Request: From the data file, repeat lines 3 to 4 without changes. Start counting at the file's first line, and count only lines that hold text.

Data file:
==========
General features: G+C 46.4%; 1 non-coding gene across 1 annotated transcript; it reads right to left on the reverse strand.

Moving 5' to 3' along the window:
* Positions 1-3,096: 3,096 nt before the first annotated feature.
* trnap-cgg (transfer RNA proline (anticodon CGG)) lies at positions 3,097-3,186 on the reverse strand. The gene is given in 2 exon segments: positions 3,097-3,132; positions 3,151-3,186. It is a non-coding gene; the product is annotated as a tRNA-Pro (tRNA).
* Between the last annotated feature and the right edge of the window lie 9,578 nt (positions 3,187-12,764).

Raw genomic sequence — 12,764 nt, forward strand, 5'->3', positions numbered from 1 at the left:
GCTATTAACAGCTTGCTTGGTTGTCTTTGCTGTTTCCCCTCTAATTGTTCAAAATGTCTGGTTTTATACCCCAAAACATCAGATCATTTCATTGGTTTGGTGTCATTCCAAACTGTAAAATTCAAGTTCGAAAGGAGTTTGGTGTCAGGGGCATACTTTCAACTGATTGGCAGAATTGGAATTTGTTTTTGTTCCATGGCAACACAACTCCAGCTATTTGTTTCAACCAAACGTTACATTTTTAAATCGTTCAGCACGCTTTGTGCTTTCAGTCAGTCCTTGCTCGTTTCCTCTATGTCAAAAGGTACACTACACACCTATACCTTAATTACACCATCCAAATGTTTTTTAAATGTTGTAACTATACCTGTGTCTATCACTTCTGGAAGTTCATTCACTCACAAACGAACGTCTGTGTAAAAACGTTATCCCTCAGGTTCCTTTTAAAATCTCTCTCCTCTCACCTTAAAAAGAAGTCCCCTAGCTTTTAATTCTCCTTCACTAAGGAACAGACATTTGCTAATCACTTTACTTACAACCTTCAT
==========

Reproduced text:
* Positions 1-3,096: 3,096 nt before the first annotated feature.
* trnap-cgg (transfer RNA proline (anticodon CGG)) lies at positions 3,097-3,186 on the reverse strand. The gene is given in 2 exon segments: positions 3,097-3,132; positions 3,151-3,186. It is a non-coding gene; the product is annotated as a tRNA-Pro (tRNA).